1. ## Factoring Question

Hello,

I can't figure out how I should factor this expression.

$\displaystyle x^4 - 18x^2 + 1$

I know the answer is $\displaystyle (x^2 - 4x - 1)(x^2 + 4x - 1)$

But I don't know how it gets to this point. I've tried substituting x squared with y to get this...

$\displaystyle y^2 - 18y + 1$

but this can't really be factored much more, so I don't know what I should be doing..

2. ## Re: Factoring Question

Originally Posted by astuart
Hello,

I can't figure out how I should factor this expression.

$\displaystyle x^4 - 18x^2 + 1$

I know the answer is $\displaystyle (x^2 - 4x - 1)(x^2 + 4x - 1)$

But I don't know how it gets to this point. I've tried substituting x squared with y to get this...

$\displaystyle y^2 - 18y + 1$

but this can't really be factored much more, so I don't know what I should be doing..
You could complete the square...

3. ## Re: Factoring Question

Hello, astuart!

This require complete-the-square,
. . but in a different manner.

$\displaystyle \text{Factor: }\:x^4 - 18x^2 + 1$

We have: .$\displaystyle x^4 + 1 - 18x^2$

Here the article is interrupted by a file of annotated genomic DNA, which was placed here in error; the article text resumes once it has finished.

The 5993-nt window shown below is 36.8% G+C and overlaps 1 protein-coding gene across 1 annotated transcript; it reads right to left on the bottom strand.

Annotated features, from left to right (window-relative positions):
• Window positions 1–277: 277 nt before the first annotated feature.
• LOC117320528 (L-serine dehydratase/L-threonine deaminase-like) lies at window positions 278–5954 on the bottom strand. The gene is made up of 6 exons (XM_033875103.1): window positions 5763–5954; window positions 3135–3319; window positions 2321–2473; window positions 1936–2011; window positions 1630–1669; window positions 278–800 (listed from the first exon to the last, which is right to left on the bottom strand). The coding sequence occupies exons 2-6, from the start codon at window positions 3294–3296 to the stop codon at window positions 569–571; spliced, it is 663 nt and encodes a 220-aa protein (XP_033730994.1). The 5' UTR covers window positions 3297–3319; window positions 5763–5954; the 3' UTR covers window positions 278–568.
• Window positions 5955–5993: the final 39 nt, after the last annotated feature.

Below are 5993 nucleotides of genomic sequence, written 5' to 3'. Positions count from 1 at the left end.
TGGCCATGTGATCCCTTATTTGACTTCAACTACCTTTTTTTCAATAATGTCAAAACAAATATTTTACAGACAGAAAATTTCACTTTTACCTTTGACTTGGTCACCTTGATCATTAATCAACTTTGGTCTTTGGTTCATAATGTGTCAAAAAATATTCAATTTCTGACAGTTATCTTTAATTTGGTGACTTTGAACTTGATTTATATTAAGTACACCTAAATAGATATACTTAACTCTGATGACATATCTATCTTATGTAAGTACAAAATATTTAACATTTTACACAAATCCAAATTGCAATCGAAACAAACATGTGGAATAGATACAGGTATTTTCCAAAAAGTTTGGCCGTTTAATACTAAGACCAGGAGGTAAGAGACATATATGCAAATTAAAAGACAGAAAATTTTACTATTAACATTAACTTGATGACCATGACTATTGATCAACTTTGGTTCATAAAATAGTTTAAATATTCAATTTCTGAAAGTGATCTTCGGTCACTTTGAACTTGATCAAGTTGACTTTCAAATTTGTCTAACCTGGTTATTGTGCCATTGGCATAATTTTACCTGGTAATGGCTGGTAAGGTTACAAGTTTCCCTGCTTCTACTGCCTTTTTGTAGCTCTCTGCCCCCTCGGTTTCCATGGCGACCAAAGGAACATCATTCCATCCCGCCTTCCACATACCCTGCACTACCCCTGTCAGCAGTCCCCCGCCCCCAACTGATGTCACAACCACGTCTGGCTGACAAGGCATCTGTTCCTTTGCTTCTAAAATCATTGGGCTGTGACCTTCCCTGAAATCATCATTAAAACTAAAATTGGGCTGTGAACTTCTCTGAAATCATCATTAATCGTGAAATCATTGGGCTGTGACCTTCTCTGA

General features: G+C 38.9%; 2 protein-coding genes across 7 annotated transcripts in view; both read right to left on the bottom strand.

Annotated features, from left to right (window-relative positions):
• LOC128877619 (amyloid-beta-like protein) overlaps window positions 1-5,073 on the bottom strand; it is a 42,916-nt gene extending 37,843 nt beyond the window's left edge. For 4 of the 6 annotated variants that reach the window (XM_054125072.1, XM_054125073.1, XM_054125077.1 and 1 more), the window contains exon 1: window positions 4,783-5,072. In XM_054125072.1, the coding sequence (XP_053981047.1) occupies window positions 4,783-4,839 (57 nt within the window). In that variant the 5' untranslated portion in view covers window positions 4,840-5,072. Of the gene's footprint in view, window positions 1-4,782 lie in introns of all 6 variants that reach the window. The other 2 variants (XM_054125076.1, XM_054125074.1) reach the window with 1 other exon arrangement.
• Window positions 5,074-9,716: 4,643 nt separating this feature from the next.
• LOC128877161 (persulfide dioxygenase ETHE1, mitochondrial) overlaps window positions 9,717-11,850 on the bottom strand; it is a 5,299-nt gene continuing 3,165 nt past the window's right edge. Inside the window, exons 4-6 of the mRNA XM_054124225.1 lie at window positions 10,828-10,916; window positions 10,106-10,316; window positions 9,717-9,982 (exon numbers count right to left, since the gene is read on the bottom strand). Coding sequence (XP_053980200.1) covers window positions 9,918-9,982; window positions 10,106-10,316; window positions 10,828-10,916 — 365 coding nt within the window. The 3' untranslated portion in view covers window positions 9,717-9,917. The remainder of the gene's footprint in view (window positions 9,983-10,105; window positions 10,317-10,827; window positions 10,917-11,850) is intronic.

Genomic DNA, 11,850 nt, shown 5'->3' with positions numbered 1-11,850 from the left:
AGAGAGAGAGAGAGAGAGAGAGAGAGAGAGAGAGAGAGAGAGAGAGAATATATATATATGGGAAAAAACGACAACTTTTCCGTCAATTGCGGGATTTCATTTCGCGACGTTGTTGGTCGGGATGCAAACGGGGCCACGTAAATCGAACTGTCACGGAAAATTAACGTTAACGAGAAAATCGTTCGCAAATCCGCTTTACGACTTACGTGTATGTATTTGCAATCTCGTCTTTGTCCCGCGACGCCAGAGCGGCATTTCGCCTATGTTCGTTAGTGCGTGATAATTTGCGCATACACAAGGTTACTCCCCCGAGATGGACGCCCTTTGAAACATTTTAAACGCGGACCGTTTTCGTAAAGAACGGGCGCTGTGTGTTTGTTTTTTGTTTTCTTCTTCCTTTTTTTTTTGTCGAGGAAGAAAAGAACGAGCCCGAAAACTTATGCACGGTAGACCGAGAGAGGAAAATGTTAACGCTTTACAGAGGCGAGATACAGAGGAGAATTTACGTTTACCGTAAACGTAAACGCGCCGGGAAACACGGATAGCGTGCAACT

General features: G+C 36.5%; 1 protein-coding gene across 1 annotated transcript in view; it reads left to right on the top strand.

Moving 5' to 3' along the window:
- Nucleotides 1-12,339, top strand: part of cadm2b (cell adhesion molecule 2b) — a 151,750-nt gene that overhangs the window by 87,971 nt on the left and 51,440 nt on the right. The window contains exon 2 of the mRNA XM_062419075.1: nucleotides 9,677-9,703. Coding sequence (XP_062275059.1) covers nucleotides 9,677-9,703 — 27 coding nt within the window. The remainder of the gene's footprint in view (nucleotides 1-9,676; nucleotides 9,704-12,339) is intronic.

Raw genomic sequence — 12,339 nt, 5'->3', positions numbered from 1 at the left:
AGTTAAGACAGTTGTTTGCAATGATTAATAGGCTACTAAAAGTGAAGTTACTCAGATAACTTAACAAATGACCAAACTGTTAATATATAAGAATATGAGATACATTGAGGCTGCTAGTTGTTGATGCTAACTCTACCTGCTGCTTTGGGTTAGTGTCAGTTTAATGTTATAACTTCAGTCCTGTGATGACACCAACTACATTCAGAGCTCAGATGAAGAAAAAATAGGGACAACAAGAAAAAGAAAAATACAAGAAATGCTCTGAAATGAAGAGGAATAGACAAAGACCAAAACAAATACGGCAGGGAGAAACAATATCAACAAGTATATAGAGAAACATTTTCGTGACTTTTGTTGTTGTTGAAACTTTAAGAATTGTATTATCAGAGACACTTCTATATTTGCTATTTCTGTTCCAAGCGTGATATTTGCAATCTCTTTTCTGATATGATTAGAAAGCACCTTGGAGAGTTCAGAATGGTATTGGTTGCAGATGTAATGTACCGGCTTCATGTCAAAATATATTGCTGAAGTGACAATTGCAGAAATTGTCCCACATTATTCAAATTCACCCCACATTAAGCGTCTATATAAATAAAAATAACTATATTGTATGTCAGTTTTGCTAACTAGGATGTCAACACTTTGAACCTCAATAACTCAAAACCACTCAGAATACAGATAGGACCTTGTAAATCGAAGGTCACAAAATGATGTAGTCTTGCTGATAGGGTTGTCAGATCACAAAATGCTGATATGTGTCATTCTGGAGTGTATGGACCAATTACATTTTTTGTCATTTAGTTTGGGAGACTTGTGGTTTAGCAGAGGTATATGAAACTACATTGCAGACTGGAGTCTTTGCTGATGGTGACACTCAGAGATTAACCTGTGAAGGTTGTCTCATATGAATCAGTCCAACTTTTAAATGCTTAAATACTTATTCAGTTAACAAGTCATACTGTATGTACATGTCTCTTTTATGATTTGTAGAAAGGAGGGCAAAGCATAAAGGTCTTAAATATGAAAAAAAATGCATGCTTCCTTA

Subtract and add $\displaystyle 2x^2\!:\;x^4\; {\color{red}-\; 2x^2} + 1 - 18x^2 \;{\color{red}+\; 2x^2}$

. . . . . . . . . . . . . . $\displaystyle =\;(x^4 - 2x^2 + 1) - 16x^2$

. . . . . . . . . . . . . . $\displaystyle =\;(x^2-1)^2 - (4x)^2$

. . . . . . . . . . . . . . $\displaystyle =\;\left([x^2-1)-4x\right]\left([x^2-1]+4x\right)$

. . . . . . . . . . . . . . $\displaystyle =\;(x^2-4x-1)(x^2+4x-1)$

4. ## Re: Factoring Question

Originally Posted by Soroban
Hello, astuart!

This require complete-the-square,
. . but in a different manner.

We have: .$\displaystyle x^4 + 1 - 18x^2$

Subtract and add $\displaystyle 2x^2\!:\;x^4\; {\color{red}-\; 2x^2} + 1 - 18x^2 \;{\color{red}+\; 2x^2}$

. . . . . . . . . . . . . . $\displaystyle =\;(x^4 - 2x^2 + 1) - 16x^2$

. . . . . . . . . . . . . . $\displaystyle =\;(x^2-1)^2 - (4x)^2$

. . . . . . . . . . . . . . $\displaystyle =\;\left([x^2-1)-4x\right]\left([x^2-1]+4x\right)$

. . . . . . . . . . . . . . $\displaystyle =\;(x^2-4x-1)(x^2+4x-1)$
Ah, so by subtracting 2x^2 from the equation, it results in 16x^2, which is a perfect square.
I was confused by the subtraction of the 2x^2, I didn't know what the reason for it was..

Thanks